Book Review: Bob Wilson - My Autobiography

Last updated : 18 November 2003 By Brian Dawes

We both suffered when his flu hit team-mates lost on a Wembley swamp to the underdogs Swindon. I was in Brussels to watch us go three behind against Anderlecht and was on the North Bank to enjoy the return leg in the most memorable of all matches at Highbury. A match where we won the Fairs Cup to take our first trophy after seventeen long trophy-free years. Also from the North Bank I saw him make a tremendous save against George Best and I'm delighted to see it is described in the book as his favourite save, because it's always been one of mine. Being locked outside of White Hart Lane was as close as I got on that famous Monday night in 1971 but that hot sunny day at Wembley in the same week more than made up for the lock-out despite seeing Bob concede at his near post to Steve Heighway.

In 1972 I saw Bob Wilson writhe in agony in the Stoke semi-final and was also there for an emotional farewell in his last match against QPR in 1974. As a keeper Bob was a brave lunatic, a nervy almost twitchy individual in his early days, who became one of the Arsenal legends as his confidence and stature grew. Injury meant he retired far too early but we've both been to many an Arsenal Final since. I've seen him celebrating an Arsenal goal alongside photographers at pitch side in a not dissimilar manner to Lee Dixon at Cardiff. Except Bob the TV man was supposed to be a neutral at the time. But he's an Arsenal man you see and just like me he can't help himself, even when his job dictated otherwise. If ever Arsenal were appearing on the box in a highlights programme and you'd managed to avoid the result Bob's smiling face was invariably a dead give away if we'd won. Until I read this book I hadn't realised just how Scottish Bob Wilson was, but it seems he has always been a passionate Jock despite his middle class Chesterfield accent. Not that he'll ever be able to convince the Glasgow press though.

Bob, as an Arsenal keeper, had a unique style that verged on the suicidal. So maybe it's to be expected that his autobiography should also have a unique style in that it's totally unlike any ‘football' autobiography I've ever read. It's starts as a story about a young boy who never knew his elder brothers because they'd given their lives for their country in the Second World War. Nether-the-less Bob has meticulously researched their stories because his family is and always has been a major part of his life. It's also a story about a boy who was offered a chance with Manchester United but whose father ruled otherwise because he wanted Bob to have a proper education instead. It's about a maturing young man at Loughborough College who became friends with future Olympic athletes. It's about his life as a teacher and his determination and struggle to make it as a goalkeeper, ably supported by Megs the love of his life. It's amazing just how long it took Willow to break through to Arsenal's first team, especially as many of us were always convinced that he was a superior keeper to Jim Furnell the man he eventually replaced.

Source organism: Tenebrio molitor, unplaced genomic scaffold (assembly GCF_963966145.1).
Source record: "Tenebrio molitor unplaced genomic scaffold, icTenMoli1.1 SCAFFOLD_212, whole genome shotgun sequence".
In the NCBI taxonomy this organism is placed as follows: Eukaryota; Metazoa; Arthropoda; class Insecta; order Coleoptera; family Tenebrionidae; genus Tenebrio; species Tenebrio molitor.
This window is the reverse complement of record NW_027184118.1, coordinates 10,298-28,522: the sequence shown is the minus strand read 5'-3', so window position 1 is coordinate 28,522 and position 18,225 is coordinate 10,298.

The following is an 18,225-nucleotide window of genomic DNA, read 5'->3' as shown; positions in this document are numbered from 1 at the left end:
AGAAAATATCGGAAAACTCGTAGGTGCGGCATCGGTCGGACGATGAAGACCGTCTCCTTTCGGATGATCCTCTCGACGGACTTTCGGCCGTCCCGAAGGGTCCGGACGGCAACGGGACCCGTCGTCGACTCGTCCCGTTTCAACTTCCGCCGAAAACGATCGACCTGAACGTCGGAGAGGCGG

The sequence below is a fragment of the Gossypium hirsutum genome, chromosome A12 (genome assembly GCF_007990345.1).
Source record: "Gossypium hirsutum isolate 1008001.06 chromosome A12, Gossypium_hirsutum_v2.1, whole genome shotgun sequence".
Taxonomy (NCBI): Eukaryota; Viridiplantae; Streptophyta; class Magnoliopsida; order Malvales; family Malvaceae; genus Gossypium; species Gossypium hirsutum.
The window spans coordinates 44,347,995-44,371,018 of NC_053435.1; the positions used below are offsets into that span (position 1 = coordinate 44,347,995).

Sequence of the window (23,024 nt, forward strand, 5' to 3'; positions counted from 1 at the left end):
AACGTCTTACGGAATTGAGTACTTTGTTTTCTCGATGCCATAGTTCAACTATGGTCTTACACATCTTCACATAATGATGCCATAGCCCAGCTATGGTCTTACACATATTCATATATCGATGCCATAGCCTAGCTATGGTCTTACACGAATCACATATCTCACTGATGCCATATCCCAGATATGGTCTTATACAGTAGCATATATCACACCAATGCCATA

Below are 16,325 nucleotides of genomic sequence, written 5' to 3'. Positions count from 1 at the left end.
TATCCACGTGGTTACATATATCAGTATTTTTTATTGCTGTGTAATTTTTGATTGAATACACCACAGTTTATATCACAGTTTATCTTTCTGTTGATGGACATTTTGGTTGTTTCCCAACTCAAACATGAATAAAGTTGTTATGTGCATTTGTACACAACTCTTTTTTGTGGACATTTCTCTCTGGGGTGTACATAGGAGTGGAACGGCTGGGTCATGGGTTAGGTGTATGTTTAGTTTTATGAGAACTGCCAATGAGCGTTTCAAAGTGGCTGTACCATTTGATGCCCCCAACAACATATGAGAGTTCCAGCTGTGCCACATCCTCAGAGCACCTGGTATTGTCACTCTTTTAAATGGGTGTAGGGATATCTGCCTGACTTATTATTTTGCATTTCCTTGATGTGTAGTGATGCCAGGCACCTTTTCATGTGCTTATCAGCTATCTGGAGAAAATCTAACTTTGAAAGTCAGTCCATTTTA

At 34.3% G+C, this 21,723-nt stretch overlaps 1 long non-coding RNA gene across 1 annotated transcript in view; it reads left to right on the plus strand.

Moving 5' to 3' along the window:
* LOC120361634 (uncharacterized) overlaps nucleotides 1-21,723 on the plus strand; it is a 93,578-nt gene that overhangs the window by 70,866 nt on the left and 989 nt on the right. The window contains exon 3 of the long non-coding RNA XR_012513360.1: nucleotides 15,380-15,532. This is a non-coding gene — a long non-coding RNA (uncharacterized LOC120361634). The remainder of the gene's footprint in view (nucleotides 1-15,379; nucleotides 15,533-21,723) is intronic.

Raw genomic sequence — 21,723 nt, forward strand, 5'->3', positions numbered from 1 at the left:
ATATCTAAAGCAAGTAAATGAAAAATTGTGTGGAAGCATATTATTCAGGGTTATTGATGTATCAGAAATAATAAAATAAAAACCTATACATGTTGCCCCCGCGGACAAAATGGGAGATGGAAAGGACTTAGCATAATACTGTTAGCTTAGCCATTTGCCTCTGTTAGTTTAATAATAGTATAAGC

This book is no ghost written, words put in the mouth, sensation-seeking money-spinner. Bob describes the unity and camaraderie of the nineteen seventy-one squad in a manner that only an insider could. His many years in front of the TV cameras are a major part of his story and his competitive nature is as evident in the television studios as it was between the posts. Bob Wilson also managed to combine his teaching and footballing skills as a pre-eminent coach to the goalkeeping fraternity and was obviously extremely happy in this role for many years. A role incidentally that enabled him to continue his long association with Arsenal.

The most emotive chapter of Bob's book however is what really amounts to a moving tribute to his daughter Anna and her long fight against cancer. This section of the tome is highly emotional and gives full perspective to what is and isn't of paramount importance in all our lives. As a result of Anna's brave struggle throughout the trials of hospitals, recuperation, continuous surgery and eventual demise Bob and Megs together with Anna's husband and other close relatives chose to honour her memory in a way she would certainly have appreciated. They set up a very worthwhile charity to help others placed in similar situations. Anna's battle and love for life persuaded Bob and his lovely wife Megs to initiate the Willow Foundation which is a charity that provides memorable days out for those struggling against the stacked odds of a terminal illness. A worthy cause which I would urge you to investigate here.

I've never met Bob so would just like to express my thanks for all the good times as a player and coach for Arsenal. Also this is just to let you know Bob I thought your book was of the same high quality as your keeping. As Michael Parkinson wrote in his introduction, far more eloquently than I ever could ‘The job the hobby, the hobby the job. One lucky man. Forget all those other books by and about football you might have read. This one is not only different it's outstanding'.

Bob Wilson: My Autobiography
Published by Hodder & Stoughton
Price £18.99

Available from any half decent bookshop who will obtain it for you if you quote this reference ISBN 0 340 83032 8 Or order from your favourite online bookstore.